The second-broadest category under Minnesota law (definitions, ch, 169) is "motor vehicle", defined in its entirety:
(a) "Motor vehicle" means every vehicle which is self-propelled and
every vehicle which is propelled by electric power obtained from
overhead trolley wires.
(b) Motor vehicle does not include an electric-assisted bicycle, an
electric personal assistive mobility device, or a vehicle moved solely
by human power.
Numerous sub-types of "motor vehicle" or "vehicle" are defined in that section, such as "Class 1 electric-assisted bicycle",
"Farm tractor", "Motorized foot scooter", "Semitrailer" and so on. There is no more-specific category that includes animal-drawn carts of any kind. In Minnesota v. Hershberger, 444 N.W.2d 282 we learn that there must be a religious accommodation made with respect to the slow-moving vehicle statute, insofar as the law requires slow-moving vehicles to have garish warning signs that conflict with Amish religious beliefs. I set aside the possibility that you are referring to a Hindu ceremony re-enacting the Battle of Kurukshetra (millions of chariots).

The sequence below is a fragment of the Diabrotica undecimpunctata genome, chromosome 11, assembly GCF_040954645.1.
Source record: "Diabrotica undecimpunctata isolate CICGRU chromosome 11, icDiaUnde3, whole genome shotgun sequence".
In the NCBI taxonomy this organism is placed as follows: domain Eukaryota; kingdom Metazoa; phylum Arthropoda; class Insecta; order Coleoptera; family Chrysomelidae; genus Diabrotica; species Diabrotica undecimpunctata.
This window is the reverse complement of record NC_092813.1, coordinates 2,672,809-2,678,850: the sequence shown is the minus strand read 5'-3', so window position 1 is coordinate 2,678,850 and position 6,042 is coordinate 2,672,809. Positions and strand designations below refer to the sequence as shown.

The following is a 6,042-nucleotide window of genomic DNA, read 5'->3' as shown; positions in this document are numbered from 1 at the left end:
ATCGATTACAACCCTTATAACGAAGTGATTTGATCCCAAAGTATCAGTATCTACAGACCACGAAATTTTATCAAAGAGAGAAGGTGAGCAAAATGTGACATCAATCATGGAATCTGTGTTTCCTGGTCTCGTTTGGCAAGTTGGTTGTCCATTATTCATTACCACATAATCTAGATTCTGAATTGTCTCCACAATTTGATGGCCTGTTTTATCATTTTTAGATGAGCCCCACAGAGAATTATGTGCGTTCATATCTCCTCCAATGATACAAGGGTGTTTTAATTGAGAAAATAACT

The first question is whether a chariot is a "slow-moving vehicle". This is set by the characteristic that it is "designed for operation at a speed of 30 miles per hour or less". This is a question of fact and not law, and opinions on the matter differ, however it is more likely than not that a chariot is not designed to travel faster that 30 mph (the internet generally indicates that the physical speed limitation of a chariot is somewhere around 30 mph). Still, even as a slow-moving vehicle, all that is required is "a triangular slow-moving vehicle emblem". Since there is no statutory distinction between a "cart" and a "chariot", there is no legal basis for treating them differently. The concept of "road-legal" is a consequence of other specific classifications. For example, an ATV is regulated under §169.045, but that section does not apply to every vehicle. Since there is no special law addressing animal-drawn carts, they are not specifically prohibited therefore they are "road-legal". §169.045 does allow for local restrictions, therefor you would also have to investigate the specific municipality.